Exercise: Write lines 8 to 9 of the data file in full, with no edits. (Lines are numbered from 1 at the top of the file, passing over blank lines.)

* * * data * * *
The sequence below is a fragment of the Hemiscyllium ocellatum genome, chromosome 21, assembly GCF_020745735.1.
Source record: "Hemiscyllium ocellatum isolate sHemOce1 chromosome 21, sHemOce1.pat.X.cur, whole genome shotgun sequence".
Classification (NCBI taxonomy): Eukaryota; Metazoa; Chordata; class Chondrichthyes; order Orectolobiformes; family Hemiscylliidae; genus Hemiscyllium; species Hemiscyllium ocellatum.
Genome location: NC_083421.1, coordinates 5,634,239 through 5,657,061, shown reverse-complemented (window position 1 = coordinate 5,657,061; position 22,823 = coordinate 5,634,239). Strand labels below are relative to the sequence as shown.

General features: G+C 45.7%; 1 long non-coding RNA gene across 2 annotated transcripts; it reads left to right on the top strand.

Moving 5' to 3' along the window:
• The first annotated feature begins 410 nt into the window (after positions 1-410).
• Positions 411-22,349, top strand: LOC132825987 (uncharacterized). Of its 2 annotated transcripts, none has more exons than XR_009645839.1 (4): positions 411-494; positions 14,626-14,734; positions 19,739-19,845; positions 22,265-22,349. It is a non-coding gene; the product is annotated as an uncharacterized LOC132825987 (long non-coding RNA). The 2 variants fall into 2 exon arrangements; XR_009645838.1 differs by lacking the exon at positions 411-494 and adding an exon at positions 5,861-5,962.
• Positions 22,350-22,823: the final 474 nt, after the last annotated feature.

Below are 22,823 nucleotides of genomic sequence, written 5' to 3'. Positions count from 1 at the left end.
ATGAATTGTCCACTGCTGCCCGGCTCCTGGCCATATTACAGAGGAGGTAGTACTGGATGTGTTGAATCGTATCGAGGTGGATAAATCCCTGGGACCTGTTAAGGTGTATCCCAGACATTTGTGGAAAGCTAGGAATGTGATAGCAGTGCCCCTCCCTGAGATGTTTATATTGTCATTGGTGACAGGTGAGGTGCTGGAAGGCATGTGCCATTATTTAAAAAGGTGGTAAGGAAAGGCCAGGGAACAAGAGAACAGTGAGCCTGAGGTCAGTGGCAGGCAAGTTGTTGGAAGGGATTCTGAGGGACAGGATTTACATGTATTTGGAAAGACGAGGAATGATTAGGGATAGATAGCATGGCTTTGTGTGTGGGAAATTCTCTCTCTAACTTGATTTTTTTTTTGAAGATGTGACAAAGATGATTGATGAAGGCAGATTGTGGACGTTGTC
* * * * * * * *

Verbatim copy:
• Positions 411-22,349, top strand: LOC132825987 (uncharacterized). Of its 2 annotated transcripts, none has more exons than XR_009645839.1 (4): positions 411-494; positions 14,626-14,734; positions 19,739-19,845; positions 22,265-22,349. It is a non-coding gene; the product is annotated as an uncharacterized LOC132825987 (long non-coding RNA). The 2 variants fall into 2 exon arrangements; XR_009645838.1 differs by lacking the exon at positions 411-494 and adding an exon at positions 5,861-5,962.
• Positions 22,350-22,823: the final 474 nt, after the last annotated feature.